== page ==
A recent study at the Johns Hopkins Hospital concluded that a surprising number of interns lacked what is referred to as ‘common courtesies’ when communicating with their patients. The study leader, Leonard S. Feldman, M. D., an assistant professor of medicine at the Johns Hopkins School of Medicine, and his trained observers, followed 29 internal medicine interns for three weeks during January 2012.
Their findings were disturbing! Using five key strategies, that Dr. Feldman calls etiquette-based communication— the touch, asking open-ended questions, introducing one’s self, explaining one’s role and sitting down with the patient— the study reveals the following: The interns touched their patients, either as part of the physical exam, a handshake or as a caring gesture, only 65% of the time. During only 75% of the encounters, did they ask open-ended questions, such as “how are you feeling?” They introduced themselves only 40% of the time and explained their role at the hospital only 37% of the time. Finally, they sat down with the patient only on 9% of the visits. 1
Feldman’s co-author, Lauren Block, M.D., a former internal medicine fellow at Johns Hopkins, feels that one of the reasons for the interns’ lack of social protocol is that their teachers, the senior doctors that they learn from, often fail to use them. Block also points out that this breakdown in communication could also explain why some research has shown that “only 10% of patients can name a doctor who cared for them in the hospital.”
“My doctor is really good,” said a friend recently. Contrast this to another comment; “My doctor must be good.” The former statement is positive, while the latter conveys a lingering doubt. Both quotes connote a continuing ownership in the relationship. In the latter, the doctor has failed to make a connection and the patient is looking for reassurance. If the physician’s competence is also in question, patients often look elsewhere. The bridge to make that connection is what is called the ‘art of medicine.’ This art, which takes the relationship to a higher level, is often referred to as the physician’s bedside manner.2
Feldman also reports that research suggests that not only is patient satisfaction improved with the more frequent use of bedside courtesies, but that medical outcomes improve also.1 The literature chronicles numerous references to validate that improved mental health yields better physical outcomes. To even the most skeptical, it is impossible to deny that an emotional connection with someone who is treating them, but also cares about them, decreases pain and suffering.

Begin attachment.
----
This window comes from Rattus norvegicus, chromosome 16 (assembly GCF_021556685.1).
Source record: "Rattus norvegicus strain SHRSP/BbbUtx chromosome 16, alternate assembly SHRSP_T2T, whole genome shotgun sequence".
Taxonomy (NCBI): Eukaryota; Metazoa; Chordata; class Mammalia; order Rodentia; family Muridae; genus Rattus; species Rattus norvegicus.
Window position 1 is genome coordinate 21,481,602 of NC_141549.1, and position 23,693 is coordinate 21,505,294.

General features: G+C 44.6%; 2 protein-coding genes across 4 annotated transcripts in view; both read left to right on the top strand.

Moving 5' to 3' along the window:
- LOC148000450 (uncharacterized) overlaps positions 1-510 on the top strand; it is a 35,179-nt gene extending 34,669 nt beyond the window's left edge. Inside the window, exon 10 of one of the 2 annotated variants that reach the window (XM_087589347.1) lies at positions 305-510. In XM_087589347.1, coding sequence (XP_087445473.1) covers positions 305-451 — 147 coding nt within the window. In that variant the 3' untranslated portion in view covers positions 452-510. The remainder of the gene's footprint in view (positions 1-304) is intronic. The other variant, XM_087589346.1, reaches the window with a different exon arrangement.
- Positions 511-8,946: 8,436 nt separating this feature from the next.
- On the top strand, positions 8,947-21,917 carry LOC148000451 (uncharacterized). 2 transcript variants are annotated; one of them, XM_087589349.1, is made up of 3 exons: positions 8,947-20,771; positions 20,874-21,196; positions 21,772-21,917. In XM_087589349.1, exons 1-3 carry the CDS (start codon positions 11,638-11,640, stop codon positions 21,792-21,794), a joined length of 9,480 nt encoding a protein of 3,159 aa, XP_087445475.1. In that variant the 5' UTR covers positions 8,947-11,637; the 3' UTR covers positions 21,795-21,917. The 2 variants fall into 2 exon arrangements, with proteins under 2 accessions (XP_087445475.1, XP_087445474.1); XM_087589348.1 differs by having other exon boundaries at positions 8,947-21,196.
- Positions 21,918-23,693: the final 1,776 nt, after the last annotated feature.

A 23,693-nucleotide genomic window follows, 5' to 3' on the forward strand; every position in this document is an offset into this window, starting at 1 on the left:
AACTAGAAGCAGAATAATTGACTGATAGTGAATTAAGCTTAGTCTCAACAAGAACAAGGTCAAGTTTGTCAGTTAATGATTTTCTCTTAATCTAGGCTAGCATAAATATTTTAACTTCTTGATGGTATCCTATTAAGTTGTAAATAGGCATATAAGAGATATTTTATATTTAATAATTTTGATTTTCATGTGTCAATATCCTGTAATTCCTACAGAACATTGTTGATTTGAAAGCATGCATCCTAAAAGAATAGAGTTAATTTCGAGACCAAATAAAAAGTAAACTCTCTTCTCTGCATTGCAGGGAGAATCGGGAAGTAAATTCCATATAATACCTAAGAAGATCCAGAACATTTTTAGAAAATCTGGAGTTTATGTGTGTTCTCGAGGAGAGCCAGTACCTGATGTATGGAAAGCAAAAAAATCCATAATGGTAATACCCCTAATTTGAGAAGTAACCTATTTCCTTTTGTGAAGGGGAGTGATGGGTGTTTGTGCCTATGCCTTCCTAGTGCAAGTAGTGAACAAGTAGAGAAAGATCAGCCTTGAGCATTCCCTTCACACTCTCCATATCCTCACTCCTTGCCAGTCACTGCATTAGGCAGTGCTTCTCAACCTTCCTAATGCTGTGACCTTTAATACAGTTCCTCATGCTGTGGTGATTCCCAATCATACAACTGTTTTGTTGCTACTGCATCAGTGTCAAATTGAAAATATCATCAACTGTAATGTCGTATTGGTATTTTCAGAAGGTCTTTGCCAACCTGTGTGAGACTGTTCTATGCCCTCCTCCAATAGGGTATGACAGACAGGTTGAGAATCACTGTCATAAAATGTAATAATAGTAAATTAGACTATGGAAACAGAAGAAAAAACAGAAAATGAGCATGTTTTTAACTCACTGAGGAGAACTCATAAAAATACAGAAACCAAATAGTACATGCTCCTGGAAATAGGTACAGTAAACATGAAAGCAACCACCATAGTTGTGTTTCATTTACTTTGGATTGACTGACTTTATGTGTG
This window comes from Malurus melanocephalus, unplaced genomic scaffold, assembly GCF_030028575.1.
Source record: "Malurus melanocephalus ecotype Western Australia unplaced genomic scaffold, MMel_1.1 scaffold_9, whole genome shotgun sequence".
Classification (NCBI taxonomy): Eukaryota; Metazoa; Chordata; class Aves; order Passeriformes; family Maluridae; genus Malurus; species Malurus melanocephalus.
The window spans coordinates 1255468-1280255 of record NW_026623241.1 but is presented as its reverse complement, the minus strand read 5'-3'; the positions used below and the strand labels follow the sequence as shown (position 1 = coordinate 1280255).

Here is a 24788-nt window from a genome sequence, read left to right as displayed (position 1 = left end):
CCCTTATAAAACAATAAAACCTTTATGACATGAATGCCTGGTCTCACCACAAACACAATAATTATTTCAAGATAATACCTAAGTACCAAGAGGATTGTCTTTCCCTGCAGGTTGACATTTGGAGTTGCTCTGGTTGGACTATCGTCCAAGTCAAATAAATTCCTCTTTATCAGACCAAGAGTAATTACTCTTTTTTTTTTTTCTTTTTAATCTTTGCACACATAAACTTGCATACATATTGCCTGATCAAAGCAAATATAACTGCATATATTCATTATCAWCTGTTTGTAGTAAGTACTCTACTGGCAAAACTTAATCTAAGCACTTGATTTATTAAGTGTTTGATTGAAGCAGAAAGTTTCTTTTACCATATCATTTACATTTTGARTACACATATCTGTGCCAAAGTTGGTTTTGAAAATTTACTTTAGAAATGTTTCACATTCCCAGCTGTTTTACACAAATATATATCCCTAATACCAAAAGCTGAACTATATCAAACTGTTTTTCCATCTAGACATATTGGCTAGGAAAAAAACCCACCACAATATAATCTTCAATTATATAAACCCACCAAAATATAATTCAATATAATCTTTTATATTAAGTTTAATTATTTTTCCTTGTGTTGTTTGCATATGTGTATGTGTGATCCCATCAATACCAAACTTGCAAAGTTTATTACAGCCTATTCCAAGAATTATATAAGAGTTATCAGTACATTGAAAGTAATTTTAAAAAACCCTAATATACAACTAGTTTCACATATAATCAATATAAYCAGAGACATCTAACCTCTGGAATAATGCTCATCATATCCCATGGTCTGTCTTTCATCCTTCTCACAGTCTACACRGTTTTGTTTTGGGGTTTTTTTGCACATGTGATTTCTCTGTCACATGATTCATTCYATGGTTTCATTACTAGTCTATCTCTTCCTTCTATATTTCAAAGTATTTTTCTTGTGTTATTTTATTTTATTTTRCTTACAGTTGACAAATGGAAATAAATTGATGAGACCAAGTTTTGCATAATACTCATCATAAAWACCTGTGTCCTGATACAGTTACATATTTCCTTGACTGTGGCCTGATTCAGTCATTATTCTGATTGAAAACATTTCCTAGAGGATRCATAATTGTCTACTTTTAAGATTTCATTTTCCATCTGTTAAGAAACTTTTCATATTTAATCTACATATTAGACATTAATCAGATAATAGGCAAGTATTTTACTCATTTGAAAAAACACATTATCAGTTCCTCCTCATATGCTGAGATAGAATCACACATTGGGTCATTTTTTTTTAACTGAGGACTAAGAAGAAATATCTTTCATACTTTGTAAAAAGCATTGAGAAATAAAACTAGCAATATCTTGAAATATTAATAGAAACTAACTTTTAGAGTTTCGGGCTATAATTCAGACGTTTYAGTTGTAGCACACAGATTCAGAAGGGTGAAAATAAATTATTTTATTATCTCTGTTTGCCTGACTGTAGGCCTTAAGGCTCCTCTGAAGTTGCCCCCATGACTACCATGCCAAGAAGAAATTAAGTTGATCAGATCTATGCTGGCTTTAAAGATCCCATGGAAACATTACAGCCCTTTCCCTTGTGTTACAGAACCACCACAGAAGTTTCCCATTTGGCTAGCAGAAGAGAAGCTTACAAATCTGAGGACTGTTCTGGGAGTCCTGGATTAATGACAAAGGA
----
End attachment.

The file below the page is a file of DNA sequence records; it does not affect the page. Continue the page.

The Johns Hopkins study clearly demonstrates that, what Feldman and his researchers label etiquette-based communication, appears to be of much less importance to many of the doctors that are entering practice today than the traditional responsibilities of physicians of past generations— the key difference between being a good doctor versus a good physician.
The advances in the science are no excuse to abandon bedside courtesies!
The answer might be found in the time-honored concept of the doctor’s role of ministering to his/her patients. Translated, this means attending to the needs of the patient. To often, we tend to forget, that those needs are not just physical.
When patients refer to their doctors, but can’t recall their names or when doctors only remember their patients by their diagnoses are two examples of emotional abandonment by each party. Even more important, such physicians have failed to uphold the covenant our forefathers first made with their patients many years ago.
In a day when almost any advance can be construed as inappropriate, physicians must not be forced to abandon actions that insure commitment. A gentle touch, a reassuring smile and eye contact are sometimes the most effective therapy during difficult situations. At the very least, they are gestures of kindness and make a connection.2
Applying the science is only a part of the practice of medicine. In restaurant lingo, the concept is similar to eating great food, but being served by a terrible waiter. The food almost never makes up for bad service.
A simple observation seems to say it all: The doctor, who is primarily concerned with the science, looks forward to the end of the shift, while the true physician looks forward to helping the next patient.
Maybe, the most important legacy our generation of physicians can leave for the generations that follow are passing on the tenets that define this noble profession. But, how can these ‘new’ doctors know these time-honored principles, if we don’t follow them ourselves?
(2) Tenery, R., Morse, L., Bedside Manners: A Compendium of Physician Relationships, Createspace, 2014.